If that were me in your situation, I wouldn't even approach the seller again...even if he relists it again. He has shown what he wants for the bike, and it seems to me to be overpriced. If he was that abrupt to cut of negotiations for his bike, then he really isn't serious about selling it or he doesn't really know what it's worth. It sounds to me like he would be much better off starting the bidding at zero and placing a reserve on his auction anyways... but he may not know enough to do that... then you can see what people think your bike is worth. If it doesn't get high enough for you, contact the high bidder and see if they would have gone higher if the bidding allowed for it... That's how this guy's auctions should have been run.
By the way, what kind of bike is it and what size do you ride? Someone here may have something for you if you tell us what you are looking for.
|The problem is the guy is in his 40's...||NatC|
Jul 8, 2003 12:24 AM
|and in the full swing of Middle-Age Man Syndrome. You know: when you're right, everyone else is wrong, you're as inflexible as you'll ever be in your life, and you annoy and are annoyed by most of the people with whom you interact? Anyone else know this guy?
Nahhh, you weren't out of line at all.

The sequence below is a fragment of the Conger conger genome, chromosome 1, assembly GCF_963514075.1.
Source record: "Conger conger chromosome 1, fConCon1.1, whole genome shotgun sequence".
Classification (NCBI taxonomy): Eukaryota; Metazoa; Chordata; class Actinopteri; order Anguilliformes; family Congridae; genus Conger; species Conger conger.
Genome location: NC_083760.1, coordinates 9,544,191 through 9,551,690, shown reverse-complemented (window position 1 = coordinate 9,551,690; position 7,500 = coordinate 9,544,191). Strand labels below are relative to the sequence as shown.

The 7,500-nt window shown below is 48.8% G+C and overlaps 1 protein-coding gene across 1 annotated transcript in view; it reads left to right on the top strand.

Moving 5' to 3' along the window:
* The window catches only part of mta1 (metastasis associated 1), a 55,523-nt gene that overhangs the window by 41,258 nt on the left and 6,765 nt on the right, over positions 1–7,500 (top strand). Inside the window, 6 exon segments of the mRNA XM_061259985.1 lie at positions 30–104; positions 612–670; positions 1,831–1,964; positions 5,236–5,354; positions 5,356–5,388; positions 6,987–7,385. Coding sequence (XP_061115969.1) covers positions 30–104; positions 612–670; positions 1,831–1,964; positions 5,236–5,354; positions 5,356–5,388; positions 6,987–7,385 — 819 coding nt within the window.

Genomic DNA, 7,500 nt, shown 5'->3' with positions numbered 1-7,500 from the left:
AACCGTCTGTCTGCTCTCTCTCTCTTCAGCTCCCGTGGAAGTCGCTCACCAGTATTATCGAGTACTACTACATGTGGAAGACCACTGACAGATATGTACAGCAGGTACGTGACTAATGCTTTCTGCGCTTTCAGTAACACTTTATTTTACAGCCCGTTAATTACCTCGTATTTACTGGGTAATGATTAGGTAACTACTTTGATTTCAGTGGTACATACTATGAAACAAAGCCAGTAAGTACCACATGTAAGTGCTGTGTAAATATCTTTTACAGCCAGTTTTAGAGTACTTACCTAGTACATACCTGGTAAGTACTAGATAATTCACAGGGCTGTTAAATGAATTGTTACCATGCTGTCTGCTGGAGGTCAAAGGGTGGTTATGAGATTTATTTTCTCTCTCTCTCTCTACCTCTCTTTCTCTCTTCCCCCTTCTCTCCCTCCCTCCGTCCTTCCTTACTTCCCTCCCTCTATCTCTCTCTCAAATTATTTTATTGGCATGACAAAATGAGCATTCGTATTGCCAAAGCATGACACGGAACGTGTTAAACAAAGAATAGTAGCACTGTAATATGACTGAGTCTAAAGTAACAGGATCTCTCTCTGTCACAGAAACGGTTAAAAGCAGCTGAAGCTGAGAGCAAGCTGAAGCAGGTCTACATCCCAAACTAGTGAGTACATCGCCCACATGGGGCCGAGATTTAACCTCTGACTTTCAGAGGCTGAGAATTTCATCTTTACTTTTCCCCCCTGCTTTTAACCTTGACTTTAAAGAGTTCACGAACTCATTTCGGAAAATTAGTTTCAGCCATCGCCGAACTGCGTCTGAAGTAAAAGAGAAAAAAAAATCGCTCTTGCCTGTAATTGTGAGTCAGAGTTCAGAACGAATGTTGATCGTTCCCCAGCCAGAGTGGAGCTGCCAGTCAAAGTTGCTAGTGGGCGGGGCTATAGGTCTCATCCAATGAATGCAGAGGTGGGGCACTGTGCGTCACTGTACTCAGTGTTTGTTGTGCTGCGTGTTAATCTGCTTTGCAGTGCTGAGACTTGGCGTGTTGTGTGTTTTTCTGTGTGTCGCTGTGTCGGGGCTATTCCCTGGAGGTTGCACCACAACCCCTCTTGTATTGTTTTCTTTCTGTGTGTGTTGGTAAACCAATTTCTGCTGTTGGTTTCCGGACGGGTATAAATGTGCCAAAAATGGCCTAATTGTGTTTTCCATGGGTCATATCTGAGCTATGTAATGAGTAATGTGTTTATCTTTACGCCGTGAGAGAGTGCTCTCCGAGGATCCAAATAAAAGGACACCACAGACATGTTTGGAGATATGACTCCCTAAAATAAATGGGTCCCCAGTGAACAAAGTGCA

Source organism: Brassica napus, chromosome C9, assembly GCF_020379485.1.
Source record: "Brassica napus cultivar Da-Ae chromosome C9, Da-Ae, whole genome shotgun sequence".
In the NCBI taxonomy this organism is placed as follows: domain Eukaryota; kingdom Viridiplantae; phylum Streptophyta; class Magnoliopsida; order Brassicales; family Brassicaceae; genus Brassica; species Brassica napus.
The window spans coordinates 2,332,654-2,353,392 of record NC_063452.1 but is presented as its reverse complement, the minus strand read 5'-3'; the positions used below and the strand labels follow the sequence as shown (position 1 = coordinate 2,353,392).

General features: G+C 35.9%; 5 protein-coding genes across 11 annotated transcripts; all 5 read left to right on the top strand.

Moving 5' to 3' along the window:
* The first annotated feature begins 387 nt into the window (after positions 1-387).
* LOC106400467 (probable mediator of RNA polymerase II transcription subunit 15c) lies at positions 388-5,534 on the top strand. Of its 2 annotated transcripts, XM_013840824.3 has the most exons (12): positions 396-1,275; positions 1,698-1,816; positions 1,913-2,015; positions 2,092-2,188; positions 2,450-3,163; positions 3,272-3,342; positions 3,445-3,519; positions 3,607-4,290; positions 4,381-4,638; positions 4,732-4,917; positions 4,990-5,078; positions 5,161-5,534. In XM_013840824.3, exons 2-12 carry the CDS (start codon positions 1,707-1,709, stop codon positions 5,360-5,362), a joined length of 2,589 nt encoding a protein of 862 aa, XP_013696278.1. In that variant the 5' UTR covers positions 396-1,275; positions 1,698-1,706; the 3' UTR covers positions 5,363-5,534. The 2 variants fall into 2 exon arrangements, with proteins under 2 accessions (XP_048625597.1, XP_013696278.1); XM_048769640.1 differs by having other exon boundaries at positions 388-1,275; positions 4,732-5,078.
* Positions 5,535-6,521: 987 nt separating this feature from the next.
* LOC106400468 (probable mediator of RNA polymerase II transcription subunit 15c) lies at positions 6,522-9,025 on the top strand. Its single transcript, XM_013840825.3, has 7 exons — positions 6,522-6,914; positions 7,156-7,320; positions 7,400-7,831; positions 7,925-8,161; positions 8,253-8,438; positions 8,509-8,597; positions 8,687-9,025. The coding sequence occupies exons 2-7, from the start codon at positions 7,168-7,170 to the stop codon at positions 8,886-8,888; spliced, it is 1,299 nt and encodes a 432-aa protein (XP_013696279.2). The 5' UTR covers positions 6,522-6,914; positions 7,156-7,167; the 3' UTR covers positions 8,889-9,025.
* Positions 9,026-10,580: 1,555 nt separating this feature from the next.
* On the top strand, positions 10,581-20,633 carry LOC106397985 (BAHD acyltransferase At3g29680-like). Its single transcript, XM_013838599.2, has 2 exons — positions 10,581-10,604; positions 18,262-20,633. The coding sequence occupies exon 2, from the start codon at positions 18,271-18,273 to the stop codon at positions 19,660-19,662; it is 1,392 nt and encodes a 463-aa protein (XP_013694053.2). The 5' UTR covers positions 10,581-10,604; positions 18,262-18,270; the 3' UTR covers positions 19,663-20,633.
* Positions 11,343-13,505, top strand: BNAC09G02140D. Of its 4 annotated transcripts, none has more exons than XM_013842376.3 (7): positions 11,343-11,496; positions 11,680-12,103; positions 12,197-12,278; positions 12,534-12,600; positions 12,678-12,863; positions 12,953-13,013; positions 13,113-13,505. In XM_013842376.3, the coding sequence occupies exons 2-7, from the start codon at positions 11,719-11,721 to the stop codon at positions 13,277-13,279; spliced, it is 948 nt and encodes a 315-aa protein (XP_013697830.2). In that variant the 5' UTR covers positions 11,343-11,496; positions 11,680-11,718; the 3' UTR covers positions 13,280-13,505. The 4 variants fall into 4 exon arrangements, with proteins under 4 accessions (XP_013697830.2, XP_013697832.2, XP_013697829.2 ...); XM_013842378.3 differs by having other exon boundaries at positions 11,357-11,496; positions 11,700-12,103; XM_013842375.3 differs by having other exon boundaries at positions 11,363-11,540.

|re: Used bike buying question - etiquite on counter-offers?||TheJoker|
Jul 8, 2003 3:25 AM
|Your price seems okay, generous if anything. If the bike is currently on eBay I'm not sure about the etiquette of offering him a price outside the auction. But if it doesn't sell for $1700 he'll have to put it on at $1600 and will look a fool if it doesn't sell. If he lists it below that and you buy it through eBay for, say $1500 he'll look even more foolish...|
|If it were me...||Alexx|
Jul 8, 2003 3:57 AM
|I'd offer him an initial bid of $1k. After he hangs up, I'd call him back a day or two later and up the offer to $1100. Give it a couple of days, then raise it to $1200, and let him know that you need an answer in 48 hours, final offer. If he gives you the "I've invested $2300 in that bike, it is nearly brand new..." cr@p again, point out that he hasn't had a single bid yet, and if he doesn't take your offer, he'll have nothing.